Stundyte’s vocal prowess was first rate, and her singing of “Vissi d’arte” a highlight of the show, but the top end of her voice didn’t shimmer as much as Secco’s. Grimsley sang with a stentorian heft, barking orders to torture Cavaradossi, threatening Tosca with his imposing presence, and topping it all off with a smart and smug attitude.
Alasdair Elliott created a vivid impression vocally and in the acting category as the detective Spoletta. Aubrey Allicock plunged the audience into the midst of his desperate situation as the political fugitive Angelotti . Peter Strummer brought just the right mix of piety and amiability to the character of the Sacristan. Barry Johnson distinguished himself in the role of the police sergeant Sciarrone, and Matthew Bratton’s plaintive voice was perfectly suited for the song of the Shepherd Boy.
Bulgarian conductor Julian Kovatchev elicited a magnificent sound from the orchestra. It became a little too magnificent at one point in the second act and actually drowned out Grimsley for a few measures, but it didn’t overwhelm the stellar sound from the chorus, expertly prepared by John Keene, during the spectacular religious procession (“Te Deum” scene) at the end of the first act.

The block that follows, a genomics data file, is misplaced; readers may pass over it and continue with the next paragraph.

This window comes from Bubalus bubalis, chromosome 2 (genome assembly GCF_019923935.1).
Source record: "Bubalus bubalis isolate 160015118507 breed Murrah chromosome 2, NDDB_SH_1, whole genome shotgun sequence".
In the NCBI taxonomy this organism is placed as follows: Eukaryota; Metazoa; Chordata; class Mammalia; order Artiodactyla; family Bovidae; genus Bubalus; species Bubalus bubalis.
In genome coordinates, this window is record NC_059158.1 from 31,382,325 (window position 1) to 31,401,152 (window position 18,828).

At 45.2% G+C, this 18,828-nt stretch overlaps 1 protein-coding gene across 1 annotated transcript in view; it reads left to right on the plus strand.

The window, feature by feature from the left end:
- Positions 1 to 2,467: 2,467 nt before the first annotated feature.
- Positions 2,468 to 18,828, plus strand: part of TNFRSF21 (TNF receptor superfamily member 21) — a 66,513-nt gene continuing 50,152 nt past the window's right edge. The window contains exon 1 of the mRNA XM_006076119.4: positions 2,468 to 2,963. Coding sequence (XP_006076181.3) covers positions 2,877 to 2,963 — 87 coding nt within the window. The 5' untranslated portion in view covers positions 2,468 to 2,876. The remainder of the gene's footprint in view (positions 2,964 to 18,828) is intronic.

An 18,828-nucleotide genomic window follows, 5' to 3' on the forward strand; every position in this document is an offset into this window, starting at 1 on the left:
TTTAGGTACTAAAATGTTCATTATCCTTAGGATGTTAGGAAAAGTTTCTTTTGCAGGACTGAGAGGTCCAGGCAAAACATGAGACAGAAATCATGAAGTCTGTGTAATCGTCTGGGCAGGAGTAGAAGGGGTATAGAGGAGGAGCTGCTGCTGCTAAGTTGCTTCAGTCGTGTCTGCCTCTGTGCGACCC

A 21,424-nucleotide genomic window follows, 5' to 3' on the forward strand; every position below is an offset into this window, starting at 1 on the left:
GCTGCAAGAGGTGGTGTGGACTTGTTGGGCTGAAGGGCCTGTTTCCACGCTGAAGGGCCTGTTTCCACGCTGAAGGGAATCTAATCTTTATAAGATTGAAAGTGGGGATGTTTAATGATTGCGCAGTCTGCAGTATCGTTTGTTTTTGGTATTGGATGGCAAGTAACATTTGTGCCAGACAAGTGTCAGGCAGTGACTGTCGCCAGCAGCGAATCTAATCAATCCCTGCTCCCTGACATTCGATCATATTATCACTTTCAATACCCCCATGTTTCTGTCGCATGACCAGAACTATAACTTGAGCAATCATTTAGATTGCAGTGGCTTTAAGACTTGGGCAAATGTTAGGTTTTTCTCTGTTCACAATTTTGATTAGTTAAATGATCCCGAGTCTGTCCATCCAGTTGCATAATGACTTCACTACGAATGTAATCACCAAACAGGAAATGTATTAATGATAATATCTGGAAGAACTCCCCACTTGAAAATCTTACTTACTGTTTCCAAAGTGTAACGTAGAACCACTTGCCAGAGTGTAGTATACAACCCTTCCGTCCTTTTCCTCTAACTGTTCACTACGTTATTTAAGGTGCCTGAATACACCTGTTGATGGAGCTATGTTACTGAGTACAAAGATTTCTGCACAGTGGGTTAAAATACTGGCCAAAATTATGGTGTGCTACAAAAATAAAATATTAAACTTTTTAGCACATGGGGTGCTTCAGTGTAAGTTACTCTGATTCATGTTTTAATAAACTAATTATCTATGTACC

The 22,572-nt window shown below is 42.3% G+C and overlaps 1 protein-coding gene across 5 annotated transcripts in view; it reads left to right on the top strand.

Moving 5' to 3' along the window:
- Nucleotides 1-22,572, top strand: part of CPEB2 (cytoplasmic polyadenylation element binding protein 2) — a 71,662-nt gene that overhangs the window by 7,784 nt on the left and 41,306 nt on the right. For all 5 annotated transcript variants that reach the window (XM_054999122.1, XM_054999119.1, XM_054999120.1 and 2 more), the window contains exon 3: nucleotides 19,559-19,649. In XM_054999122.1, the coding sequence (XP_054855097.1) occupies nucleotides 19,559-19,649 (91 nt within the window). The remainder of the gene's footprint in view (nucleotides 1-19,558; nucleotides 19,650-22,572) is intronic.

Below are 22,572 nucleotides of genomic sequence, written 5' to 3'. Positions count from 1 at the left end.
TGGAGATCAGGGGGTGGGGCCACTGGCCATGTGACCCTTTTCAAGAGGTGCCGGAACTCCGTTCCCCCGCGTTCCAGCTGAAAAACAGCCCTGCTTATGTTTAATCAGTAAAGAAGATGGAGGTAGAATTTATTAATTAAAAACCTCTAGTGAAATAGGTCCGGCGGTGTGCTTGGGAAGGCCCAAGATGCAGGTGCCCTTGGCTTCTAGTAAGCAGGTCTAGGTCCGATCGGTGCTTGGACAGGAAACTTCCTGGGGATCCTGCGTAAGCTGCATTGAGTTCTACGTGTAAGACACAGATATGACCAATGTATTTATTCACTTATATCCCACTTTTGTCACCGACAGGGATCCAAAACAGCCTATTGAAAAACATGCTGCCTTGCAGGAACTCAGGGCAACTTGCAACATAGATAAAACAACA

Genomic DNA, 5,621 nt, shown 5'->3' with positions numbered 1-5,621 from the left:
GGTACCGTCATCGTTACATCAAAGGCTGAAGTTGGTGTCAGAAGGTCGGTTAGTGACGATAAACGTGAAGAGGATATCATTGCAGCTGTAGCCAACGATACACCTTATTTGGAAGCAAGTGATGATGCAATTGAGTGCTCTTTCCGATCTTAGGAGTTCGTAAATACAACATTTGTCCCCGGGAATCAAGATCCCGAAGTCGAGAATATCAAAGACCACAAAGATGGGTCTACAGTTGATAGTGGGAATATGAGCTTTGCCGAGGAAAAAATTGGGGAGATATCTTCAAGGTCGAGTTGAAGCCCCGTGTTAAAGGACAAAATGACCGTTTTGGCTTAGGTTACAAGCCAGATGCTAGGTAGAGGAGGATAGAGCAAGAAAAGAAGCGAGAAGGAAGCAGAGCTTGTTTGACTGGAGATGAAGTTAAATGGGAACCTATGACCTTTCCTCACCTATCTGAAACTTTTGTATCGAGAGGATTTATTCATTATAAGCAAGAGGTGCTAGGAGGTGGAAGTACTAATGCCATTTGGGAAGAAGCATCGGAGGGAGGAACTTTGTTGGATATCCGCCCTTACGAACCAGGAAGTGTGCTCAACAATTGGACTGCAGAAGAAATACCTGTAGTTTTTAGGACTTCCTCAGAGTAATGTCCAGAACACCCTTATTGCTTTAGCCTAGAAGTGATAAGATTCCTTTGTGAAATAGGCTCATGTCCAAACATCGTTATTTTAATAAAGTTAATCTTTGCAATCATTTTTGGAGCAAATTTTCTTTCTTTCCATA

The stage directions of Jose Maria Condemi gave this production of “Tosca” a realistic feel. The death of the evil Scarpia was so palpable that many in the audience responded with applause. The painted sets of Ercole Sormani suggested the faded glory of Rome, but the best moments came in the final act when the lighting of Connie Yun gradually changed the night sky, dotted with stars, to a morning sky, pillowed with ominous clouds. New York City Opera, which is in Chapter 11 bankruptcy, provided traditional costumes that fit this production to a T.
The strong cast and superb directing from Condemi make this production of “Tosca” another feather in Seattle Opera’s cap. It runs through the 24th.